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Battered Jersey Shore Pins Recovery Hopes On Summer Season

Seven months after Hurricane Sandy slammed into the Jersey Shore, Asbury Park is still waiting for insurance and federal aid money. In the meantime, it borrowed $10 million to repair the waterfront in time for the critical Memorial Day weekend.

Heart Failure Treatment Improves, But Death Rate Remains High

Treatments with drugs and implanted devices have made it much less likely that people with heart failure will die suddenly. But this chronic disease is still a common killer, researchers say.

Ex-Guatemalan President Extradited To U.S.

Alfonso Portillo was taken from a hospital bed in Guatemala City and flown to New York to face charges of laundering $70 million through U.S. banks.

The Great Charcoal Debate: Briquettes Or Lumps?

Does the kind of charcoal you use really make a difference when it comes to grilling up a tasty steak or other food on the grill? Yes — but deciding which one to use depends on what you're after. Both briquettes and lump charcoal — aka "natural" hardwood charcoal — have their advantages and disadvantages.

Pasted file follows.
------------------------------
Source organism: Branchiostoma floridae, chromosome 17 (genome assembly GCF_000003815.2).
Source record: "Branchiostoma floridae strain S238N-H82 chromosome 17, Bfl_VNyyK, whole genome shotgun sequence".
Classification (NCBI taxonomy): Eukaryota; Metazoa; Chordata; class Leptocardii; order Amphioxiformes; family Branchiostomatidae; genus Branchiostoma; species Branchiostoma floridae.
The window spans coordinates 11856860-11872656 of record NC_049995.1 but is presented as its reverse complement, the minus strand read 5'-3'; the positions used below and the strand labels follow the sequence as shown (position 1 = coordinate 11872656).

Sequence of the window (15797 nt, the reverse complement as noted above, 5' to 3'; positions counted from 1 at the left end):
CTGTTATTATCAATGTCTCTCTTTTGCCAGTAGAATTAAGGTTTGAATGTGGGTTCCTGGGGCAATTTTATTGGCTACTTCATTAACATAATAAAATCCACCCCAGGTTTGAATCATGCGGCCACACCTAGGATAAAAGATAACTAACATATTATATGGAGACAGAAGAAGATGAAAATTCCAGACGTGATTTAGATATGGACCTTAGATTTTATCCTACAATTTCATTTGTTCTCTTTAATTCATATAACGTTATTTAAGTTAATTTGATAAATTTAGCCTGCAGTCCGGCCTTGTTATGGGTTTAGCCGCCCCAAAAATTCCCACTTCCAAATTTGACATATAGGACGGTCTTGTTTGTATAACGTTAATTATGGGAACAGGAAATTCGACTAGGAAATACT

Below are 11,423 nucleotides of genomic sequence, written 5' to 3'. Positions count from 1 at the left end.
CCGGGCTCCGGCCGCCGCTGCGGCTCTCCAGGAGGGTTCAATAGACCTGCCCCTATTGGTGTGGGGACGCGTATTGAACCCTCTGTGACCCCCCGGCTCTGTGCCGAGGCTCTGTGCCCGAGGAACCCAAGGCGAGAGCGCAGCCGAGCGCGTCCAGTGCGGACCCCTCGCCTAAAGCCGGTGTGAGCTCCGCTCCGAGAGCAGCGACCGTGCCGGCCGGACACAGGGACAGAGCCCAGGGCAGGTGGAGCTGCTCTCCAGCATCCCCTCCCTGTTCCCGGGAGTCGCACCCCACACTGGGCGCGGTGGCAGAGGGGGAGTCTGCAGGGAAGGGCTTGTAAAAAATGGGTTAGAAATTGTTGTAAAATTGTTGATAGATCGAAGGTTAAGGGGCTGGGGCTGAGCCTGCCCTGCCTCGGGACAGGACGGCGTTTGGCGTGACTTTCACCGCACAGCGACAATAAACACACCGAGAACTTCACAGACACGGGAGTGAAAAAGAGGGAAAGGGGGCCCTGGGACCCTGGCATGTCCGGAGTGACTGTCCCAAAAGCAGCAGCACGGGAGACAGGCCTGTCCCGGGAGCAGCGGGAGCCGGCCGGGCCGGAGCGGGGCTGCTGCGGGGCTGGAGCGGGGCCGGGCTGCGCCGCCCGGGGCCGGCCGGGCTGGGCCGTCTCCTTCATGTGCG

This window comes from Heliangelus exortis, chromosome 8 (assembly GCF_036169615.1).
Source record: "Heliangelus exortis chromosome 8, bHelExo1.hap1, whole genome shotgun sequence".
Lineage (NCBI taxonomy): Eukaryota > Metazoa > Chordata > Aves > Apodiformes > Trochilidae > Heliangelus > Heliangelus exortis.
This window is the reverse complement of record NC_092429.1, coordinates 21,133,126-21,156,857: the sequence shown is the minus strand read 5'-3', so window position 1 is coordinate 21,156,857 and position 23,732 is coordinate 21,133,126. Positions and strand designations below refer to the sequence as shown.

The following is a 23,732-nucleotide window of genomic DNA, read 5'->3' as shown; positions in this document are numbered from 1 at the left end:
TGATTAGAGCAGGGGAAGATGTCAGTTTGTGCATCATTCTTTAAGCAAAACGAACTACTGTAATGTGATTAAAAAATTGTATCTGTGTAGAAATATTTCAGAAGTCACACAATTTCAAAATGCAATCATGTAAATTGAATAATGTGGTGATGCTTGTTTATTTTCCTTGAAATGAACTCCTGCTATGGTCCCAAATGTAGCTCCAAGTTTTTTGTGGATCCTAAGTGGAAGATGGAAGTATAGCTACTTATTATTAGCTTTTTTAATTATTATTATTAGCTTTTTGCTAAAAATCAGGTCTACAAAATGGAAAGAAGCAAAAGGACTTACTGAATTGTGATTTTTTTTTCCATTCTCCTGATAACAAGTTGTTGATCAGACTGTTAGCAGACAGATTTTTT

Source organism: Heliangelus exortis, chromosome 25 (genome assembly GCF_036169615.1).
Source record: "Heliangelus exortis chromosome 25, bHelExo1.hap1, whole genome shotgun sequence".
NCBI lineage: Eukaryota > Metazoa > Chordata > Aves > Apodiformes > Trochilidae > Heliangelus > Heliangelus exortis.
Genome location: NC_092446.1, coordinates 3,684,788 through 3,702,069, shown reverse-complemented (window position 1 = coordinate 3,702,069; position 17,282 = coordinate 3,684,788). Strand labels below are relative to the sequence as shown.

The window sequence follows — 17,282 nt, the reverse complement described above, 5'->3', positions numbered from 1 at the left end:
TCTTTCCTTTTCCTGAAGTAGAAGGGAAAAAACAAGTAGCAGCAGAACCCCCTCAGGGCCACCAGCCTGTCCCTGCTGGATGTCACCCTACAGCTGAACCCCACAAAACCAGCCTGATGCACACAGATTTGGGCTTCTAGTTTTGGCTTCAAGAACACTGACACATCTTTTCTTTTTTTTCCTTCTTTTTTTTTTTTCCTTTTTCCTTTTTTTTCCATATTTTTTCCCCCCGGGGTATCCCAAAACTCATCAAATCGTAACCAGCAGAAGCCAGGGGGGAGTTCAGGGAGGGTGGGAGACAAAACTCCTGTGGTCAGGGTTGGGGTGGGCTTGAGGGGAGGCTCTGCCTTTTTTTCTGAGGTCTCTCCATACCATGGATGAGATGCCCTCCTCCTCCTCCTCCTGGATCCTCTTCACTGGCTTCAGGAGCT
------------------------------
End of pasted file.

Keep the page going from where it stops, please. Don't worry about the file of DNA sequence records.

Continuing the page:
New Jersey Shore Is Ready For Visitors, Gov. Christie Says

Hurricane Sandy devastated the state's coast last fall. But along 80 percent of New Jersey's shore this summer, "you won't notice any difference," says Gov. Chris Christie. He wants tourists to know that.

Study Is First To Chart Amphibian Populations' Decline In U.S.

Populations of frogs, salamanders and other amphibians are declining at an average rate of 3.7 percent each year, according to a U.S. Geological Survey study released this week.

There's No Place For Sex Assaults In Military, Obama Says

"Those who commit sexual assaults are not only committing a crime, they threaten the trust and discipline that make our military strong," he said in his Naval Academy commencement address. Obama challenged graduates to follow "that inner compass that guides you not when the path is easy and obvious, but when it's hard and uncertain."

Tracking Killer Tornadoes

A series of tornadoes struck the central United States this week, including a powerful storm in Oklahoma that killed at least 24 people. Marshall Shepherd, the president of the American Meteorological Society, describes the ingredients of major tornadoes, and how they are predicted.